PAX East 2015 weekend was the holy grail of video game conventions. People dressed up as their favorite characters, played their favorite games and even talked to their favorite game developers. Street Passes on the DS, buttons on your lanyard and the wind in your hair; a PAX picture painted by the masses. When I think of PAX, I usually get excited for the releases of the AAA titles. Bungie, 2K Games and Bethesda dominated last years PAX East with 30 foot tall monsters, Guardians who save the galaxy and towns gone crazy with rage and zombie like creatures. This year however, that was not the case. Of course there were big name games such as Final Fantasy: Type Zero and Halo 5: Guardians but those games, in my opinion, were not nearly as fun or as built up as some of these soon to be underground hits. The normal AAA titles were not in full force and as people visited an array of indie booths, they realized how good some developers were at making some truly great games.
While shuffling through the masses, I visited developers that gave us amazing titles such as Breakfall’s eccentric Starwhal and Tiny Builds dark comedy, Party Hard. Both with unique titles and game premises. Starwhal being a smash em up, 4 player combat game, with narwhals, that looked like it was out of a Tron movie. I loved it. A full review of Starwhal can be read here on Mammoth Gamers, you should check it out!
As well, Party Hard was an 8 bit-esk game with the idea of killing everyone at a party you were at, without getting caught. People sleeping off drunkenness, dancing in the hall or even taking a bath, this game lets you kill them all. When people notice the deceased, they call the cops and it’s your job to dance or seem inconspicuous. Sometimes other people get blamed for it and you totally get away with it! Tiny Build had a bunch of great games like this and the orange booth was hard to miss. These games drew me in with the game play and the developers kept me there with their stories. Tales of how the ideas were developed from a spark of inspiration into a great piece of art for everyone to enjoy.
One interview that myself and Mammoth’s own Laura Mazerall had with a developer at Compulsion Games about their upcoming title We Happy Few. The premise had me truly appreciative that developers still wanted to make a game that was strange and unusual, as well as had a great story to tell. The idea of the game was that of an alternate version of London in the 1960’s. Everyone was drugged up on something called “Joy”, a hallucinogenic drug that made all of the bad things, seem good. The best thing that I found out about about Joy was that other people could tell if you did not take it and well, they were not joyful when in return, threatening you, chasing you down and even attempting to murder you. People in the game environment were readily hostile and if you stared at the citizens for too long, they took notice and began to attack you as well. Sounds like a great time, right?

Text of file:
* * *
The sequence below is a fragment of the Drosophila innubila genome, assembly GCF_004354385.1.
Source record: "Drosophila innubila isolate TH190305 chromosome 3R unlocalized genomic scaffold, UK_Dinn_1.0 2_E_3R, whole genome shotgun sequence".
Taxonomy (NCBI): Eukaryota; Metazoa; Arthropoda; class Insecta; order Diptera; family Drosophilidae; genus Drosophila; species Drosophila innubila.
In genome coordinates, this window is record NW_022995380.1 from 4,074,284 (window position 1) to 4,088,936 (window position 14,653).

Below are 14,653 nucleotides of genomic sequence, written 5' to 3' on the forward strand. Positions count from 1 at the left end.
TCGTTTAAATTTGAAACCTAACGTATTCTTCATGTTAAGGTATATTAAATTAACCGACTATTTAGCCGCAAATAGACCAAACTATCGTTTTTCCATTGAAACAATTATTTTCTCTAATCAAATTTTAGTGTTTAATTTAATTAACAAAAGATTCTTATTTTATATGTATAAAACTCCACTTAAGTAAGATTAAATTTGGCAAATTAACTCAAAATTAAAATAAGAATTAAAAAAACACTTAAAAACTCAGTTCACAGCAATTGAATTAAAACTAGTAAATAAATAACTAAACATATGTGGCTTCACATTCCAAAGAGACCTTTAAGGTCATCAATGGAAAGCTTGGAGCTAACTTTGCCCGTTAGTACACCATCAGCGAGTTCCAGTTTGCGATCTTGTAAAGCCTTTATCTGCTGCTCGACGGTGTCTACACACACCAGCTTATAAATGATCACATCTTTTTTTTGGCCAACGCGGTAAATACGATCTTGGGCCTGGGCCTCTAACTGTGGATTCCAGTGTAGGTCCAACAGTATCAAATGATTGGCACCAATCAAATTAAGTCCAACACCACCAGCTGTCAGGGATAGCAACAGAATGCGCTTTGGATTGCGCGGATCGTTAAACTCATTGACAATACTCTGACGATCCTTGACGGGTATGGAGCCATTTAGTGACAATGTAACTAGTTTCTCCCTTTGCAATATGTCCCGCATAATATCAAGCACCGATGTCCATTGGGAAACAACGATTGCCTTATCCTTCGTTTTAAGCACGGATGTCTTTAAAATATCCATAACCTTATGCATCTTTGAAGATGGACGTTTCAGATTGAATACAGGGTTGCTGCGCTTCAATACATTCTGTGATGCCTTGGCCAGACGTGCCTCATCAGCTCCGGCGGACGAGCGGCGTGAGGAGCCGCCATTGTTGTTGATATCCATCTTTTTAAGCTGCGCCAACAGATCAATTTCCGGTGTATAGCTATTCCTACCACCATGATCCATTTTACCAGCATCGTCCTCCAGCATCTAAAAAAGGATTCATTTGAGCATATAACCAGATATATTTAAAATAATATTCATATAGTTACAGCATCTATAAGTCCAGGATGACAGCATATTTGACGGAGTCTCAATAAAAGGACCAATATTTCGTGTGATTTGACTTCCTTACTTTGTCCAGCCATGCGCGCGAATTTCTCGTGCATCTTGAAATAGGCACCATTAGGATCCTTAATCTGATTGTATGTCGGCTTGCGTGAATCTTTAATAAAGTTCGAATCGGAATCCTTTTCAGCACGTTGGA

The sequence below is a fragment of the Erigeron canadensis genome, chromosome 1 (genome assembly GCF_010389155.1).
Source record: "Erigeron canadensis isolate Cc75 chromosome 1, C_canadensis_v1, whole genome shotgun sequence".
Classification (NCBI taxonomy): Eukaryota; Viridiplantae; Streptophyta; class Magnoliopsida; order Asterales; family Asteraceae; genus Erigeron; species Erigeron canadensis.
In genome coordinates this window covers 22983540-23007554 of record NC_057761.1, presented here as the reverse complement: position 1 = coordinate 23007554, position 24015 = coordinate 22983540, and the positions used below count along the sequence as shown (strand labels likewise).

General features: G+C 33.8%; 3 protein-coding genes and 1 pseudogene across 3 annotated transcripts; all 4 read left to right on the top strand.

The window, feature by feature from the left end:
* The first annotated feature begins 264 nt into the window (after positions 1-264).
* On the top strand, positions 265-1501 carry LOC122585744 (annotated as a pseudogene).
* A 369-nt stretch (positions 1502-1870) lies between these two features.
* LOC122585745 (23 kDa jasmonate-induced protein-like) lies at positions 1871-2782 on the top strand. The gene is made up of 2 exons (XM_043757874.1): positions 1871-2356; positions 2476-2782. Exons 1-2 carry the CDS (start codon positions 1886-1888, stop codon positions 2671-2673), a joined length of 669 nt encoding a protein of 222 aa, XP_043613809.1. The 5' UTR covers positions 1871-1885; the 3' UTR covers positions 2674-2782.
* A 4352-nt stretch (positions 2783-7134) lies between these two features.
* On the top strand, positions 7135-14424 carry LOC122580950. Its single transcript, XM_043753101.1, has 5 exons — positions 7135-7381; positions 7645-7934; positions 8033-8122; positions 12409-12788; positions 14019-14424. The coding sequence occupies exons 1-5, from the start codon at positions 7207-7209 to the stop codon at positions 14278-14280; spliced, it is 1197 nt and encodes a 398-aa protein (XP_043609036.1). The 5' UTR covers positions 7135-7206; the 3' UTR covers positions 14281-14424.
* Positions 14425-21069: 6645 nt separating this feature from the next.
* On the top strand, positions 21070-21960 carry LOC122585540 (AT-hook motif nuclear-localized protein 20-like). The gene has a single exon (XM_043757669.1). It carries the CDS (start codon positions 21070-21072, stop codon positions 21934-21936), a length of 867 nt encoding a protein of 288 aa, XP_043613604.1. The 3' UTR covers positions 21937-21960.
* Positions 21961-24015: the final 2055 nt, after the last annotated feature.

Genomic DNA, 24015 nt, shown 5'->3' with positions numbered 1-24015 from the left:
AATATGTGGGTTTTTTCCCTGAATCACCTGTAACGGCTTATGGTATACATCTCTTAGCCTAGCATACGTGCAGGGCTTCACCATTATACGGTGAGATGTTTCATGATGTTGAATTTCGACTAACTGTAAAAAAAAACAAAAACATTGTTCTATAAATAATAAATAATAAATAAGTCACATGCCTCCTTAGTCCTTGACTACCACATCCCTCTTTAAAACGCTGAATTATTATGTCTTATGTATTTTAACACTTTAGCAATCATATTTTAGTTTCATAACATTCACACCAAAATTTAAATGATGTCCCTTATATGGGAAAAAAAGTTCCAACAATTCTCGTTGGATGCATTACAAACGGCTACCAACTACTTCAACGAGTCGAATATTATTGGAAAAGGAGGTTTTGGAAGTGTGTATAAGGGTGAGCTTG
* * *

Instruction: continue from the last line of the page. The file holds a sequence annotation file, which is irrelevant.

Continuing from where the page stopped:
Laura and I each took turns playing through the pre-alpha trial, each with our own agenda. I was more of the explorer of the duo, looking into various trash cans, creating different items and checking out the details. Laura on the other hand, went Hulk on the game. Right off the bat, she went up to a house and killed the members inside, which the combat was fun and exciting. As the bodies piled up, she began to pick them up and attempt to push them out the window and into bathtubs and anywhere else she could find. This was a fun aspect to this game because the characters in the world are so creepy, it became fun to want to provoke them into combat. As the demo died down, we realized that the artwork and graphics were super detailed, with the dark undertones and the gloomy disposition of London ‘The people at Compulsion were super nice and really seemed to care about the title, which was endearing to us as gamers.
As I wandered through the Boston Convention Center, I saw a lot of people stopping at various booths and trying out the games. Some looked involved and into the game while others were tagging a long with their comrades, waiting to come across that golden gem that screams to them. I waited in line for a few games, not too many though because PAX for me wasn’t just about the games, it was about the culture. People being free enough to express their love for games and other people who shared this love as well, all in the same place. Nobody judged me for sitting on bean bags in the Handheld Lounge for 4 hours while playing Super Smash Bros, which in any other circumstance would not be acceptable, just ask my girlfriend. I love the culture and acceptance that comes with the video game world and the people who are in it. PAX is that snapshot of how people should act and how thousands of people can come together to share a love that they have. Who else but gamers can unite the world?